National initiatives driven by the American Nurses Association have determined nursing-sensitive outcome indicators that are intended to focus plans and programs to increase quality and safety in patient care. The following outcomes are commonly used nursing-sensitive indicators: • complications such as urinary tract infections, pressure ulcers, hospital-acquired pneumonia, and DVT • patient falls • surgical patient complications, including infection, pulmonary failure, and metabolic derangement • length of patient hospital stay • restraint prevalence • incidence of failure to rescue, which could potentially result in increased morbidity or mortality • patient satisfaction • nurse satisfaction and staffing Scenario: Mr. J is a 72-year-old retired rabbi with a diagnosis of mild dementia. He was admitted for treatment of a fractured right hip after falling in his home. He has received pain medication and is drowsy, but he answers simple questions appropriately. A week after Mr. J was admitted to the hospital, his daughter, who lives eight hours away, came to visit. She found him restrained in bed. While Mr. J was slightly sleepy, he recognized his daughter and was able to ask her to remove the restraints so he could be helped to the bathroom. His daughter went to get a certified nursing assistant (CNA) to remove the restraints and help her father to the bathroom. When the CNA was in the process of helping Mr. J sit up in bed, his daughter noticed a red, depressed area over Mr. J’s lower spine, similar to a severe sunburn. She reported the incident to the CNA who replied, “Oh, that is not anything to worry about. It will go away as soon as he gets up.” The CNA helped Mr. J to the bathroom and then returned him to bed where she had him lie on his back so she could reapply the restraints. The diet order for Mr. J was “regular, kosher, chopped meat.” The day after his daughter arrived, Mr. J was alone in his room when his meal tray was delivered. The nurse entered the room 30 minutes later and observed that Mr. J had eaten approximately 75% of the meal. The meal served was labeled, “regular, chopped meat.” The tray contained the remains of a chopped pork cutlet. The nurse notified the supervisor, who said, “Just keep it quiet. It will be okay.” The nursing supervisor then notified the kitchen supervisor of the error. The kitchen supervisor told the staff on duty what had happened. When the patient’s daughter visited later that night, she was not told of the incident. The next night, the daughter was present at suppertime when the tray was delivered by a dietary worker. The worker said to the patient’s daughter, “I’m so sorry about the pork cutlet last night.” The daughter asked what had happened and was told that there had been “a mix up in the order.” The daughter then asked the nurse about the incident. The nurse, while confirming the incident, told the daughter, “Half a pork cutlet never killed anyone.” The daughter then called the physician, who called the hospital administrator. The physician, who is also Jewish, told the administrator that he has had several complaints over the past six months from his hospitalized Jewish patients who felt that their dietary requests were not taken seriously by the hospital employees. The hospital is a 65-bed rural hospital in a town of few Jewish residents. The town’s few Jewish members usually receive care from a Jewish hospital 20 miles away in a larger city. assignment Analyze the scenario (suggested length of 2–3 pages) by doing the following: A. Discuss how an understanding of nursing-sensitive indicators could assist the nurses in this case in identifying issues that may interfere with patient care. B. Analyze how hospital data of specific nursing-sensitive indicators (such as incidence of pressure ulcers and prevalence of restraints) could advance quality patient care throughout the hospital. C. Analyze the specific system resources, referrals, or colleagues that you, as the nursing shift supervisor, could use to resolve an ethical issue in this scenario. D. Acknowledge sources, using in-text citations and references, for content that is quoted, paraphrased, or summarized.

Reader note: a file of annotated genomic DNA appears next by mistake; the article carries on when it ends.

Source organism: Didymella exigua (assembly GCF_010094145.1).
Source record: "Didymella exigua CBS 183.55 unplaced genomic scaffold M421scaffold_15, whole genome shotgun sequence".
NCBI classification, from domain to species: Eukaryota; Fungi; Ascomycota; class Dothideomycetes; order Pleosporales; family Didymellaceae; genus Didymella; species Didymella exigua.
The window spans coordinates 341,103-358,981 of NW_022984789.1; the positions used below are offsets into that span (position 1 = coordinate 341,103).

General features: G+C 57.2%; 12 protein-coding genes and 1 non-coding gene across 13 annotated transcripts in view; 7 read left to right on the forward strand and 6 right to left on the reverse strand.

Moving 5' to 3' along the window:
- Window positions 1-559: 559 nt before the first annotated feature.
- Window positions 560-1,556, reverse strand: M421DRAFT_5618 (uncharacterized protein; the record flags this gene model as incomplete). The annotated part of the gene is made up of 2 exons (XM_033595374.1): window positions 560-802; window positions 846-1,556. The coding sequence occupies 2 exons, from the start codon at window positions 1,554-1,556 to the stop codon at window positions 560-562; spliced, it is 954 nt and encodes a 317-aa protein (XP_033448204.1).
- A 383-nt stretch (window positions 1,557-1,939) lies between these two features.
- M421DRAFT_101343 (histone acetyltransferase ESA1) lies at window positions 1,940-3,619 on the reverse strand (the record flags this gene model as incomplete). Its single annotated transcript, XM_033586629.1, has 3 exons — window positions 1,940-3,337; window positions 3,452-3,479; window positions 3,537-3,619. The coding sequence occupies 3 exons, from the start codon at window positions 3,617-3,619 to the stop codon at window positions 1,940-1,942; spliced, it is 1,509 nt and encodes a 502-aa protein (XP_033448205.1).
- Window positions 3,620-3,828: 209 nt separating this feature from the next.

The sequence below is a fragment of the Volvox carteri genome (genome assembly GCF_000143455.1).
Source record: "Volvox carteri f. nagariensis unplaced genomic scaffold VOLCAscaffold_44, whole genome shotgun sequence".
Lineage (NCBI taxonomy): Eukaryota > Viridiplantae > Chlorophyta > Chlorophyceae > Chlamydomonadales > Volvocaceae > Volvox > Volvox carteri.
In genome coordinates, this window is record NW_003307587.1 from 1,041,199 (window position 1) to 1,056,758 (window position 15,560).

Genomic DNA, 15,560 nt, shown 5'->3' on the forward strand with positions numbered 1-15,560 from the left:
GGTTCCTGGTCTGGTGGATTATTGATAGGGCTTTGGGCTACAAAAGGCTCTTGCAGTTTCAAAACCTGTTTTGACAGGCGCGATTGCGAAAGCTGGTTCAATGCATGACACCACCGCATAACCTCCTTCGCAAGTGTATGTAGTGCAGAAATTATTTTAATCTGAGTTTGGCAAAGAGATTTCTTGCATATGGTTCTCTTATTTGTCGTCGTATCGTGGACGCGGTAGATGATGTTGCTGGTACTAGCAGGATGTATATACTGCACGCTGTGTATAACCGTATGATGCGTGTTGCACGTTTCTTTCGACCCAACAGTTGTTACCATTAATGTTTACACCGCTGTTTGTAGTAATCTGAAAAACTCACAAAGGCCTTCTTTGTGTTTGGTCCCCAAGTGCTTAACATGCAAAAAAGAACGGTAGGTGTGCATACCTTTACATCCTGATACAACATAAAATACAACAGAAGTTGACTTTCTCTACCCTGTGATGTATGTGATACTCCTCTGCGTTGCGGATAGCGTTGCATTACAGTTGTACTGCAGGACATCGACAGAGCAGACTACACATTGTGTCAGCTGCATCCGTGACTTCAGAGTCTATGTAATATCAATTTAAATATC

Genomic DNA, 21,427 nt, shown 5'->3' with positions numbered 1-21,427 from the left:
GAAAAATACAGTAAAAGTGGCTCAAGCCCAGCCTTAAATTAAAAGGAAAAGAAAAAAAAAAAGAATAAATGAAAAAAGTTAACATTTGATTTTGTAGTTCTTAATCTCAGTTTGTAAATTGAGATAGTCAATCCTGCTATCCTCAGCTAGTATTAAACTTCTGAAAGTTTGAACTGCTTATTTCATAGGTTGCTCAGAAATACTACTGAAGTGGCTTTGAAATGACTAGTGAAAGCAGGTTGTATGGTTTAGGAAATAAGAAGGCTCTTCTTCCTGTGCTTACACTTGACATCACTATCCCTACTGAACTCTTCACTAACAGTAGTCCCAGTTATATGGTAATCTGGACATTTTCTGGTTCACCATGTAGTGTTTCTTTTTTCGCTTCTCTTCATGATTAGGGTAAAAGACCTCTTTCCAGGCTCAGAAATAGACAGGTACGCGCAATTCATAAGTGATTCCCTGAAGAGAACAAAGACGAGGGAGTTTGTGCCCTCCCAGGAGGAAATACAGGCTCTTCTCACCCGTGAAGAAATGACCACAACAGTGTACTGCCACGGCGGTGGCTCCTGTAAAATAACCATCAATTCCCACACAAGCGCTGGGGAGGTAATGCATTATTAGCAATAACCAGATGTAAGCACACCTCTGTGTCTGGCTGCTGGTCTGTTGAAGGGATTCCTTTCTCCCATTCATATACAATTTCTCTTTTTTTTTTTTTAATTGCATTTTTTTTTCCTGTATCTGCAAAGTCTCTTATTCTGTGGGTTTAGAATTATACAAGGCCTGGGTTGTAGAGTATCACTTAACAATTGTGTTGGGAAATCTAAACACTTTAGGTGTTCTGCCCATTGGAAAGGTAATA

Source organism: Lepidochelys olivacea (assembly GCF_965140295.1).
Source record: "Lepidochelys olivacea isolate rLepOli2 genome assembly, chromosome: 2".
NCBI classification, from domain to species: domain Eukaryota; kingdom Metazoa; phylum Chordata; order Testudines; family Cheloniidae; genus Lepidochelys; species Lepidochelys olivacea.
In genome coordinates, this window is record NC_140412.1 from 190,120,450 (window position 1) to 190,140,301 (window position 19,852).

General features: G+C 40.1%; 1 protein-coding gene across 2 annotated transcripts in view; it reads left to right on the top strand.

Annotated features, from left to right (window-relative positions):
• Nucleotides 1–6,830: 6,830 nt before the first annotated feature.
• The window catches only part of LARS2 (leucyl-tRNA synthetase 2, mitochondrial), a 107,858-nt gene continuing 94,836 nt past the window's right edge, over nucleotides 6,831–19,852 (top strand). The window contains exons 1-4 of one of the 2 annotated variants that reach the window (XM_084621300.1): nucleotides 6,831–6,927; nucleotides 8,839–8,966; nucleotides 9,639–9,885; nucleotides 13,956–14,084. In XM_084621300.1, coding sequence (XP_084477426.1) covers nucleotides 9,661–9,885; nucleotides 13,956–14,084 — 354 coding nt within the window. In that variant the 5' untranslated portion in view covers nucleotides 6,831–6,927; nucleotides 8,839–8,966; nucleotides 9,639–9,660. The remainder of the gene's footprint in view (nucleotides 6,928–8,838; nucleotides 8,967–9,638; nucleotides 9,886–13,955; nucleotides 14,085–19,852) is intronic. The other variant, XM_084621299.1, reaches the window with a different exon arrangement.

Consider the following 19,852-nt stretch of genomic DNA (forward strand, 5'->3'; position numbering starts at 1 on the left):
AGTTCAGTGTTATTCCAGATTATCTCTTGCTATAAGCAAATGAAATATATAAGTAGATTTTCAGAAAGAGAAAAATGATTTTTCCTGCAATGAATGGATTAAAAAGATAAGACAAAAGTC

Essay Writing Service Features
Our ExperienceNo matter how complex your assignment is, we can find the right professional for your specific task. theNursingWriter.com is an essay writing company that hires only the smartest minds to help you with your projects. Our expertise allows us to provide students with high-quality academic writing, editing & proofreading services.
Free revision policy$10
Free bibliography & reference$8
Free title page$8
How Our Essay Writing Service Works
First, you will need to complete an order form. It's not difficult but, in case there is anything you find not to be clear, you may always call us so that we can guide you through it. On the order form, you will need to include some basic information concerning your order: subject, topic, number of pages, etc. We also encourage our clients to upload any relevant information or sources that will help.Complete the order form
Once we have all the information and instructions that we need, we select the most suitable writer for your assignment. While everything seems to be clear, the writer, who has complete knowledge of the subject, may need clarification from you. It is at that point that you would receive a call or email from us.Writer’s assignment
As soon as the writer has finished, it will be delivered both to the website and to your email address so that you will not miss it. If your deadline is close at hand, we will place a call to you to make sure that you receive the paper on time.Completing the order and download